African bush daisy (Euryops chrysanthemoides), a favoured ornamental garden shrub now naturalising into Victorian floodways. Have you seen this plant in suspicious circumstances?
Native to South Africa, this is a bush-sized aster that has been spread previously to East Africa and to New Zealand, with scattered wild instances of the species recorded in NSW, QLD, SA and Norfolk Island since the 1970s. Long-promoted as a bright and drought-tolerant cottage garden selection, Euryops (or its old genus, Gamolepis) has also been criticised as an untidy, straggly shrub that is not worth growing. However you come down on this one, a little more care may be needed in dead-heading and disposal.
Often a canary in the weedy coal mine, RBG-Melbourne appears to have collected suspicious individuals of the species within its own beds in 1996. In 2002, E. chrysanthemoides was found at Leongatha in Gippsland, naturalising in the thousands off an apparently intentional planting around a dam. In 2018, records show the species collected twice in naturalised positions within the metropolitan: on Moonee Ponds Creek at Strathmore Heights, and on Merri Creek in Coburg North.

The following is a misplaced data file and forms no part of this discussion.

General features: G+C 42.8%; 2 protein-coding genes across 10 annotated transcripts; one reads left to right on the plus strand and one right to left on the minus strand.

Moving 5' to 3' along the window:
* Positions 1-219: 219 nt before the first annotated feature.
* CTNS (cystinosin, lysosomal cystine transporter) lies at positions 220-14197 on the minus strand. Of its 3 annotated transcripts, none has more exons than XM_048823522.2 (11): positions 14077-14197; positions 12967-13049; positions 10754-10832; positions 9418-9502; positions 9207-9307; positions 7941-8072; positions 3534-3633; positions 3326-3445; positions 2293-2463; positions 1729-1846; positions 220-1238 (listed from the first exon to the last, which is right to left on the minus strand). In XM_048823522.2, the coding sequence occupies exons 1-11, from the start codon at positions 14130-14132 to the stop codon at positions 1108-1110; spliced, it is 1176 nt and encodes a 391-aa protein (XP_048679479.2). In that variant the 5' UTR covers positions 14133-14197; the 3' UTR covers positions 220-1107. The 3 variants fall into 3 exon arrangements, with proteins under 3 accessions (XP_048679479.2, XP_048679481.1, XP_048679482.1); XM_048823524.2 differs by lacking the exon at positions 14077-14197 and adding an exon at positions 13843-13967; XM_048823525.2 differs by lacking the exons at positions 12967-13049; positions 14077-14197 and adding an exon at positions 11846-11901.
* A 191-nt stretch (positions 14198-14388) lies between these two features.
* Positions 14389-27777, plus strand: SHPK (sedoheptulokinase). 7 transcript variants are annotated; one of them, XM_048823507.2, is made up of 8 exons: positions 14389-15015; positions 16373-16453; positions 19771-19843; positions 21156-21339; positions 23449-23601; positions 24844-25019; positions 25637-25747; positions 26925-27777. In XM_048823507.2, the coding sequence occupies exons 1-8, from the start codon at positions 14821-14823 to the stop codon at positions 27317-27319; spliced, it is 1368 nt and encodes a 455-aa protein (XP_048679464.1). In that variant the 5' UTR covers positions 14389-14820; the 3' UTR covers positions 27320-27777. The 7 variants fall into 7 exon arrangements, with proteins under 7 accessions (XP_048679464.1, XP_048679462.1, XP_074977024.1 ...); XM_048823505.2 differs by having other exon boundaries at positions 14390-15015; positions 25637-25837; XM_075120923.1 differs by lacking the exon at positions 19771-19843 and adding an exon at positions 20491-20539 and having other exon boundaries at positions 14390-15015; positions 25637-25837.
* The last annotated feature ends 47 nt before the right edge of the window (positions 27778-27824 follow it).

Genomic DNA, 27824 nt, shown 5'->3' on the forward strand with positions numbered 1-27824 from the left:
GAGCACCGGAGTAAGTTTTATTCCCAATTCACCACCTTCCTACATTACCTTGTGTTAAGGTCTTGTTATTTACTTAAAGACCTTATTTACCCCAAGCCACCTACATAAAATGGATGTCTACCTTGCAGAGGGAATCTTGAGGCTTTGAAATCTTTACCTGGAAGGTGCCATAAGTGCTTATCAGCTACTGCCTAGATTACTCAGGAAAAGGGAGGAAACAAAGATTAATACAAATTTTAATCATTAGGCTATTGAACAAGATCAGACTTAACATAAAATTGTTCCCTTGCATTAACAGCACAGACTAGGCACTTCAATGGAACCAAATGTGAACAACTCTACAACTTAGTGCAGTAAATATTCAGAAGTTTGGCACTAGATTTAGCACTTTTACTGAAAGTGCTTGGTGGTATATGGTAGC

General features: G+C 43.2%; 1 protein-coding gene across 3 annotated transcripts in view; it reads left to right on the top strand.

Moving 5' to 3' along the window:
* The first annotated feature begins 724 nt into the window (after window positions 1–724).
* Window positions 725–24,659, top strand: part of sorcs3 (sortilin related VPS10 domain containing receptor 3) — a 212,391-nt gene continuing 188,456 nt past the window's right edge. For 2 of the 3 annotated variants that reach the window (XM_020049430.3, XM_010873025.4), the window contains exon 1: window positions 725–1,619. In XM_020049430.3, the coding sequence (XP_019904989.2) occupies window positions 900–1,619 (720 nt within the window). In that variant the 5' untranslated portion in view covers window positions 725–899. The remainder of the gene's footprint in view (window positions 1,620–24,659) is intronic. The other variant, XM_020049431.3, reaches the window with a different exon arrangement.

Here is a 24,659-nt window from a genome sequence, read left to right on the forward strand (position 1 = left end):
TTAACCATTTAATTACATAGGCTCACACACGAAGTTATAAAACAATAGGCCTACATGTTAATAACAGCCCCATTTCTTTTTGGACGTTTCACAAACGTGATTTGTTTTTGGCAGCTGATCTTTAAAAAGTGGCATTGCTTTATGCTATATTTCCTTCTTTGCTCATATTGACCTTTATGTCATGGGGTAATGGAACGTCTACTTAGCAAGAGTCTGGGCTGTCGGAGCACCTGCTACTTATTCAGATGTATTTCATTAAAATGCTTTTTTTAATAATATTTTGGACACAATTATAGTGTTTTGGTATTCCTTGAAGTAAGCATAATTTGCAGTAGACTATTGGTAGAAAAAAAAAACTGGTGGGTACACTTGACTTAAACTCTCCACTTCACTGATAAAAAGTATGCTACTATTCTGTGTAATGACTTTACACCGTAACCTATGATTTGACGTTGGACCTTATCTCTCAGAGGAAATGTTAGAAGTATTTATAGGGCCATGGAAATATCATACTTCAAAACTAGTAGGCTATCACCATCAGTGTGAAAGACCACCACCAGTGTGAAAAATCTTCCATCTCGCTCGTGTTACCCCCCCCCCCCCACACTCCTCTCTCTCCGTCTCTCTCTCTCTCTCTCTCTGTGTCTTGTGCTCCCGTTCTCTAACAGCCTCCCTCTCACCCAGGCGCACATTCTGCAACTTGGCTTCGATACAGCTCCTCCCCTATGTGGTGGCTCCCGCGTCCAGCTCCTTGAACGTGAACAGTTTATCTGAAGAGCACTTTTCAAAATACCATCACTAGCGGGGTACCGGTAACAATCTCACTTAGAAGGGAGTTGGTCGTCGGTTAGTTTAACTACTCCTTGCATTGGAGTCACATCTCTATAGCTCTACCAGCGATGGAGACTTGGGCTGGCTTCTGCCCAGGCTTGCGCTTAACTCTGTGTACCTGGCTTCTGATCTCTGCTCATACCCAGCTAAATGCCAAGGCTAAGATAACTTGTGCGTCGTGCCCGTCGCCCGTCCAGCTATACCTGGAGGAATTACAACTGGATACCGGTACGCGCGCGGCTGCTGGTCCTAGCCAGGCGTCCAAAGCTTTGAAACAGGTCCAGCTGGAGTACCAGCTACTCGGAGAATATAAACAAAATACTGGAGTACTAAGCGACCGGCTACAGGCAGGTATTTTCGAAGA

The plants photographed here (apparently a number of mature stems) were found in Thomastown on the edge of the M80/M31 junction, well-established in a fenced drainage basin where residential storm drains daylight into a brief and marginal channel of the nearby Central Creek (a Merri tributary). The basin apparently collects material from Thomastown’s avid gardeners (and gutterbox tippers), with acres of mint (stay tuned) and a single annual sunflower among the early autumn finds.